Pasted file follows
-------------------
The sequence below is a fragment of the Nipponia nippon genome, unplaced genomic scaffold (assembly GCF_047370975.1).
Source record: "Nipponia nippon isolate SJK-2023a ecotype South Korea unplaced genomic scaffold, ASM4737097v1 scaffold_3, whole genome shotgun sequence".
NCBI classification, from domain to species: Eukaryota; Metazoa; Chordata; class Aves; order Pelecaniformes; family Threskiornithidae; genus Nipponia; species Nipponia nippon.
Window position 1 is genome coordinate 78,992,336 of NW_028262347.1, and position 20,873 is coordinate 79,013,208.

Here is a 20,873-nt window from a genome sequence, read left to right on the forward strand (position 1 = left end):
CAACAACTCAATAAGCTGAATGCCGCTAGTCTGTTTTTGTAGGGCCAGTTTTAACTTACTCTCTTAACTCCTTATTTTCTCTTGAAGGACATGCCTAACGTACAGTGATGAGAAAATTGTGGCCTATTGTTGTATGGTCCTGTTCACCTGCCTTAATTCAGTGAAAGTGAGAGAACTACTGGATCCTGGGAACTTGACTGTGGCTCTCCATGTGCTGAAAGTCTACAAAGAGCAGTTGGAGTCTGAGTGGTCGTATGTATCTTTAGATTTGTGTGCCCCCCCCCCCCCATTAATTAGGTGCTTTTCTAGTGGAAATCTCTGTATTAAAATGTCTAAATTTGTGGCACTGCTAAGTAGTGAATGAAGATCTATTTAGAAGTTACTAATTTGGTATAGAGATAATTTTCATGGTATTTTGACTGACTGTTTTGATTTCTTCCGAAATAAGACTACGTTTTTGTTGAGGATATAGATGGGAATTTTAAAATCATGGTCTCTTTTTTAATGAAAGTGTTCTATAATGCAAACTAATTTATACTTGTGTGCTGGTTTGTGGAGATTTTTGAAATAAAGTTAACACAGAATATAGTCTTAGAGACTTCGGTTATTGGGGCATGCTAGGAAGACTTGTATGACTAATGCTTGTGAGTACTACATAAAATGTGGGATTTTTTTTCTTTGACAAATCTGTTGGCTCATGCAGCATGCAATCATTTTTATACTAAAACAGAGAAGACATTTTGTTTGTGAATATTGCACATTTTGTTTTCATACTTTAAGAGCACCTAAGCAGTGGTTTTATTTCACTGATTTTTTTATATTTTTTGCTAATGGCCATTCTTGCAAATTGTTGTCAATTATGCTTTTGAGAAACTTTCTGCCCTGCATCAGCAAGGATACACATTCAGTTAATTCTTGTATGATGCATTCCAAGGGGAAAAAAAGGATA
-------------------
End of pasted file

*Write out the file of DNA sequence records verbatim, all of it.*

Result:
The sequence below is a fragment of the Nipponia nippon genome, unplaced genomic scaffold (assembly GCF_047370975.1).
Source record: "Nipponia nippon isolate SJK-2023a ecotype South Korea unplaced genomic scaffold, ASM4737097v1 scaffold_3, whole genome shotgun sequence".
NCBI classification, from domain to species: Eukaryota; Metazoa; Chordata; class Aves; order Pelecaniformes; family Threskiornithidae; genus Nipponia; species Nipponia nippon.
Window position 1 is genome coordinate 78,992,336 of NW_028262347.1, and position 20,873 is coordinate 79,013,208.

Here is a 20,873-nt window from a genome sequence, read left to right on the forward strand (position 1 = left end):
CAACAACTCAATAAGCTGAATGCCGCTAGTCTGTTTTTGTAGGGCCAGTTTTAACTTACTCTCTTAACTCCTTATTTTCTCTTGAAGGACATGCCTAACGTACAGTGATGAGAAAATTGTGGCCTATTGTTGTATGGTCCTGTTCACCTGCCTTAATTCAGTGAAAGTGAGAGAACTACTGGATCCTGGGAACTTGACTGTGGCTCTCCATGTGCTGAAAGTCTACAAAGAGCAGTTGGAGTCTGAGTGGTCGTATGTATCTTTAGATTTGTGTGCCCCCCCCCCCCCATTAATTAGGTGCTTTTCTAGTGGAAATCTCTGTATTAAAATGTCTAAATTTGTGGCACTGCTAAGTAGTGAATGAAGATCTATTTAGAAGTTACTAATTTGGTATAGAGATAATTTTCATGGTATTTTGACTGACTGTTTTGATTTCTTCCGAAATAAGACTACGTTTTTGTTGAGGATATAGATGGGAATTTTAAAATCATGGTCTCTTTTTTAATGAAAGTGTTCTATAATGCAAACTAATTTATACTTGTGTGCTGGTTTGTGGAGATTTTTGAAATAAAGTTAACACAGAATATAGTCTTAGAGACTTCGGTTATTGGGGCATGCTAGGAAGACTTGTATGACTAATGCTTGTGAGTACTACATAAAATGTGGGATTTTTTTTCTTTGACAAATCTGTTGGCTCATGCAGCATGCAATCATTTTTATACTAAAACAGAGAAGACATTTTGTTTGTGAATATTGCACATTTTGTTTTCATACTTTAAGAGCACCTAAGCAGTGGTTTTATTTCACTGATTTTTTTATATTTTTTGCTAATGGCCATTCTTGCAAATTGTTGTCAATTATGCTTTTGAGAAACTTTCTGCCCTGCATCAGCAAGGATACACATTCAGTTAATTCTTGTATGATGCATTCCAAGGGGAAAAAAAGGATA